The Alexander Palace Time Machine Discussion Forum
 
 User Info & Key Stats   
Welcome, Guest. Please login or register.

Login with username, password and session length
October 30, 2014, 10:29:54 PM
462250 Posts in 8977 Topics by 14524 Members
Latest Member: venus48220
News: We think Pallasart is the best web design company in Austin and for good reason - they make this forum possible! Looking for a website? Call them at 512 469-7454.
+  The Alexander Palace Time Machine Discussion Forum
|-+  Discussions about the Imperial Family and European Royalty
| |-+  The Tudors (Moderators: Kimberly, Prince_Lieven, BobAtchison, Forum Admin)
| | |-+  The plantagenets
  0 Members and 1 Guest are viewing this topic. « previous next »
Pages: [1] 2 Go Down Print
Author
Topic: The plantagenets  (Read 19373 times)
« on: February 27, 2008, 12:34:40 PM »
matt99 Offline
Newbie
*
Posts: 26

View Profile

I am after so much information on the following Plantagenets, any pictures or info is great:

Geoffrey & Joan the children of Henry II, Eleanor daughter of Edward I & Beatrice daughter of Henry III. I always find the people I seem to take intrest in are very hard to find information on! Pictures would be great as I would like to see what they would actually have looked like. I have read all of the Wikipedia info on them which doesnt contain much, any information would be great.

Thanks Wink
Logged
Reply #1
« on: February 28, 2008, 02:43:40 AM »
Kimberly Offline
Moderator
Velikye Knyaz
*****
Loyaulte me lie Posts: 3117

View Profile

Beatrice, daughter of Henry III
Born 25th June 1242 at Bordeaux. Married John de Montfort of Dreux, Earl of Richmond, afterwards John II, Duke of Brittany (1239-1305) on 22nd January 1260 at the Abbey of St. Denis, Paris. They had 7 children together. Beatrice died on 24th March 1275 in London and perhaps buried in Reading Abbey Berkshire. It is thought that her remains were later removed to Greyfriars Church, Newgate, London and her tomb were lost during the Reformation.

Off-spring;
1. Arthur II Duke of Brittany.(1262-1312).

2. John, Earl of Richmond (1266?-1334).

3. Peter, Count of Leon. (d, 1312).

4. Mary. (1268-1339).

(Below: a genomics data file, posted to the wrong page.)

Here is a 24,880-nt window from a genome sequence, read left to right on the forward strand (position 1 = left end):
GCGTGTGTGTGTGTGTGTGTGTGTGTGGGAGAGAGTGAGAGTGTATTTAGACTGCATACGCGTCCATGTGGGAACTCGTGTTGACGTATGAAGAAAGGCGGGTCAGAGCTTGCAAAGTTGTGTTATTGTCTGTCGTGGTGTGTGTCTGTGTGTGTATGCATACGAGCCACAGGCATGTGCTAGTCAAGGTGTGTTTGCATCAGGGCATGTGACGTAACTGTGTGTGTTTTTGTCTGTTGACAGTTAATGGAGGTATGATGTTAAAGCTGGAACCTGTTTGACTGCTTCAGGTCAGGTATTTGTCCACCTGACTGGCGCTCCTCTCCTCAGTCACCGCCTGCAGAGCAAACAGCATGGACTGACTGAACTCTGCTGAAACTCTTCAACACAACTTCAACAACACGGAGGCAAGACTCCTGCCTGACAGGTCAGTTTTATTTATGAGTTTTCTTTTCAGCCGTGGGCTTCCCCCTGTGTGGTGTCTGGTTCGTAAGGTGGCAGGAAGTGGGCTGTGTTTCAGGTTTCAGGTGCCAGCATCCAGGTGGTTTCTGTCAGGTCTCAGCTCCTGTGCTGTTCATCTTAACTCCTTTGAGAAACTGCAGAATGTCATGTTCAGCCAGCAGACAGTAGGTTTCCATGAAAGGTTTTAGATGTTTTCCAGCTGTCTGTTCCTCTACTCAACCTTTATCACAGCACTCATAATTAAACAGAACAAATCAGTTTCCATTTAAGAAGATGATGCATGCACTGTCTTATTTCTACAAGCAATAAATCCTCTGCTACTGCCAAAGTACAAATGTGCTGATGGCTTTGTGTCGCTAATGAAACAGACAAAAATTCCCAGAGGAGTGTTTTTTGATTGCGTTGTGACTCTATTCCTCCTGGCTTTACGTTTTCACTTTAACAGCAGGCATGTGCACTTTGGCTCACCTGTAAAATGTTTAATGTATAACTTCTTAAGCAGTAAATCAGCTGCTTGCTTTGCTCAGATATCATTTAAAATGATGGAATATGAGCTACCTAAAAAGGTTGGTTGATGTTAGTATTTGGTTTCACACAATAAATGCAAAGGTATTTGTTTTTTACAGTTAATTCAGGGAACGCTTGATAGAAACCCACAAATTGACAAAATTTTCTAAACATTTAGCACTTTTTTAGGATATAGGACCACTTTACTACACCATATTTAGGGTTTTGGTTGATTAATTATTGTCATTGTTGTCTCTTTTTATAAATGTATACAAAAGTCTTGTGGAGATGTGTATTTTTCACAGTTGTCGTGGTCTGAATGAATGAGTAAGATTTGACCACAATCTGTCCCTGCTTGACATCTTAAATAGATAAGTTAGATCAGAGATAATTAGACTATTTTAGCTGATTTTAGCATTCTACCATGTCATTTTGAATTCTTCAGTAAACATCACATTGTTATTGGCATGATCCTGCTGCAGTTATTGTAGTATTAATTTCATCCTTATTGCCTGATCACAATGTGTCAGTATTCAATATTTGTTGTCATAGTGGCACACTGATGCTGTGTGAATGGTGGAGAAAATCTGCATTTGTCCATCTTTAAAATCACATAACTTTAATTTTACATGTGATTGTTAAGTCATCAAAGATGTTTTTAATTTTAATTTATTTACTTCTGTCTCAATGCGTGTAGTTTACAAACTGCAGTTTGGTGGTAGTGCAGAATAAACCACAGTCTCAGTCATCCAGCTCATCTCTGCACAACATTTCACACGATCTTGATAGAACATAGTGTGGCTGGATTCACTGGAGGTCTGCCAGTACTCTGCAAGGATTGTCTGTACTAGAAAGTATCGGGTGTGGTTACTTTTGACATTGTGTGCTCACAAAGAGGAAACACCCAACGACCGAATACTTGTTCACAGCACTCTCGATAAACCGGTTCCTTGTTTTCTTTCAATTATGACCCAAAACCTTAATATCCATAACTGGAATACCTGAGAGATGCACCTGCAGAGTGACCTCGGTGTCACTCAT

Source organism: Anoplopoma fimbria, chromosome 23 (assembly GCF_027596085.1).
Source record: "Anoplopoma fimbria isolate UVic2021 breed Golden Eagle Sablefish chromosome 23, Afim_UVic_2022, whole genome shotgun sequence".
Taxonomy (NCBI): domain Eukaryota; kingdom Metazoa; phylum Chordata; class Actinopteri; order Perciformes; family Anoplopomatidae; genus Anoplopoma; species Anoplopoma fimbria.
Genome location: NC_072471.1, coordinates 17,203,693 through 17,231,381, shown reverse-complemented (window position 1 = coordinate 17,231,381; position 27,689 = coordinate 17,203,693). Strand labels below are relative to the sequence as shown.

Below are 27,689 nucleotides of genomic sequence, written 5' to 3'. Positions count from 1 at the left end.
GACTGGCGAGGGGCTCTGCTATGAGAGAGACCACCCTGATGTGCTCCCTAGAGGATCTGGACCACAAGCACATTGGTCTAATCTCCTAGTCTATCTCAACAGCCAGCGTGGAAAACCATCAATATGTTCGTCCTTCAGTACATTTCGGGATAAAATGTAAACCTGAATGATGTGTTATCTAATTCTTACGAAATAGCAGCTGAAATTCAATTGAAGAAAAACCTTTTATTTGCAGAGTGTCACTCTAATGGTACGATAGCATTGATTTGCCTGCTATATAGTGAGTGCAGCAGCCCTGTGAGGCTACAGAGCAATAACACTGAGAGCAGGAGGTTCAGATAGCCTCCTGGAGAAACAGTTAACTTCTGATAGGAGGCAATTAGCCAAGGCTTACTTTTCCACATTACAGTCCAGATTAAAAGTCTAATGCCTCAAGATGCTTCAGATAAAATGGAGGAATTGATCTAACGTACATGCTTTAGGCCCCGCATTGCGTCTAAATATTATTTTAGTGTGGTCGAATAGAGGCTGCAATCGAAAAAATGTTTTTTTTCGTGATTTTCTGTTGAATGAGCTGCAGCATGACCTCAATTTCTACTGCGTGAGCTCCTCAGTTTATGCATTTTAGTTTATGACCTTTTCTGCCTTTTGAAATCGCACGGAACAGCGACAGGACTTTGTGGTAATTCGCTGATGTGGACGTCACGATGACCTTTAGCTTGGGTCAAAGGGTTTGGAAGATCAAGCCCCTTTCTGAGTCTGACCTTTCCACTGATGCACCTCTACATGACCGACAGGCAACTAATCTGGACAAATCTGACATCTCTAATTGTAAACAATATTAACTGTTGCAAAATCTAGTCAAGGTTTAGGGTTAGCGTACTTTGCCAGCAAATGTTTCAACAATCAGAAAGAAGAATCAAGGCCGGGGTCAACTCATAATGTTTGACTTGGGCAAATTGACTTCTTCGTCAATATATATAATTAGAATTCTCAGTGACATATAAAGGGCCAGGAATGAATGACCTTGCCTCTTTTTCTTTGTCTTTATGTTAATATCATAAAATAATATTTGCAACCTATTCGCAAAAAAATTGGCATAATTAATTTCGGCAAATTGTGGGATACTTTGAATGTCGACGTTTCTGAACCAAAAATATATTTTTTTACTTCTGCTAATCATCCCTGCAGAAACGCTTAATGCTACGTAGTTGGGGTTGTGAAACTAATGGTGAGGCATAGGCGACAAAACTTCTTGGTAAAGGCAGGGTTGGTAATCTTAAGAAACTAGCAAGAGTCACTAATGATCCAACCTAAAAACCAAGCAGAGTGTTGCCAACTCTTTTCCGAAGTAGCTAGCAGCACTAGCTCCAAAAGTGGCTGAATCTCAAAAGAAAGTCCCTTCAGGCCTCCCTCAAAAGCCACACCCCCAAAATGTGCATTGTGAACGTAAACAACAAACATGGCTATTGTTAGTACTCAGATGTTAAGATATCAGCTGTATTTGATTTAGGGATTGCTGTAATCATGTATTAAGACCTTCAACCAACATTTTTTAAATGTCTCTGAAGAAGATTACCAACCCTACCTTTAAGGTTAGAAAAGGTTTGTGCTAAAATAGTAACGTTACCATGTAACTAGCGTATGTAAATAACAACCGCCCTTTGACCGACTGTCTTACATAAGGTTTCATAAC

5. Eleanor/Alice.(1274-1329).

6.Blanche. (d 1327).

7. Henry. (died young 1284.)

Logged

Member of the Richard III Society
Reply #2
« on: February 28, 2008, 04:22:20 AM »
Mari Offline
Knyaz
****
Posts: 998

View Profile

Edward I had two daughters named Eleanor so I assume you mean the older one. By his wife Eleanor of Castile he had 16 children and by his second wife he had three children.

# Eleanor, born ca. 17 June 1264 (or possibly as late as 1269, although the issue rolls of 1302 describe her as Edward's eldest daughter) and died 12 October 1298. She was long betrothed to Alfonso III of Aragon, who died in 1291 before the marriage could take place, and on 20 September 1293 she married Count Henry III of Bar. child of Edward I and Eleanor of Castile

   3. Eleanor, born 4 May 1306 at Winchester, died in 1311 at Amesbury Abbey, Wiltshire, buried in Beaulieu Abbey, Hants. Child of Edward I and Marguerite of France

Eleanor of England was born on 17 June 1264 at Windsor Castle, Windsor, Berkshire, England.2 She was the daughter of Edward I 'Longshanks', King of England and Eleanor de Castilla, Comtesse de Ponthieu. She married Alfonso III, Rey de Aragón, son of Pedro III, Rey de Aragón and Constance of Sicily, on 15 August 1290 at Westminster Abbey, Westminster, London, England, in a by proxy marriage.2 She married Henry III de Bar, Comte de Bar on 20 September 1293.2 She died on 12 October 1298 at age 34 at Gent, Belgium.3 She was also reported to have died on 12 October 1297. She was buried at Westminster Abbey, Westminster, London, England.3
Children of Eleanor of England and Henry III de Bar, Comte de Bar

    * Lady Eleanor de Bar 1
    * Edouard I de Bar, Comte de Bar b. 1294, d. 13371
    * Joan de Bar b. 1295, d. 13611

http://www.thepeerage.com/p10191.htm#i101905

This is interesting

:Eleanor (June 1269 - August 1298) was the eldest surviving daughter, a full fifteen years older than her brother Edward. She didn't marry until she was twenty-four, more than three years after the next two sisters in line were married and about ten years later than you'd expect of a noble woman in this period. (Edward I's granddaughters were married at about thirteen).
http://edwardthesecond.com/familyofedwardii/brothersandsistersofedwardiipartone.html

also this: from the google book The History of the Worthies of England
http://books.google.com/books?id=bNPNNo8yBp8C&pg=PA121&lpg=PA121&dq=eleanor+daughter+of+edward+i+1298+picture+of+tomb&source=web&ots=x2EBFZfSg0&sig=-89mFx_uZoe9SMYFJ1iv6Vxr35U&hl=en

Logged
Reply #3
« on: February 28, 2008, 12:36:03 PM »
matt99 Offline
Newbie
*
Posts: 26

View Profile

Thanks!! Very interesting information as always, does anyone have any pictures of the Plantagenets?
Logged
Reply #4
« on: February 29, 2008, 11:19:04 PM »
Alianore Offline
Newbie
*
When the king spoke, it was with Despenser's voice Posts: 68

View Profile WWW

Eleanor, daughter of Edward I and Eleanor of Castile, was born shortly before 17 June 1269, on which day Henry III ordered a "grant to John de Beaumes, yeoman of Eleanor, consort of Edward the king's son, for bringing the good news of the birth of her daughter Eleanor".  (Patent Rolls)

The word used in 1302 to describe her, primogenita, means 'eldest surviving daughter' not 'eldest daughter'.  Edward I and Eleanor's eldest daughters were Katherine, born sometime between about 1261 and 1263 and died 1264, and Joan, born and died 1265.

Eleanor (born 1269) was long betrothed to Alfonso III of Aragon, but he and his father Pedro III had a long-running battle with the papacy, and a succession of Popes refused to grant him a dispensation to marry Eleanor.  Finally, he got one, and began making preparations for their wedding in Barcelona, but then died suddenly in June 1291 before it could take place, at the age of 25 (he was born November 1265).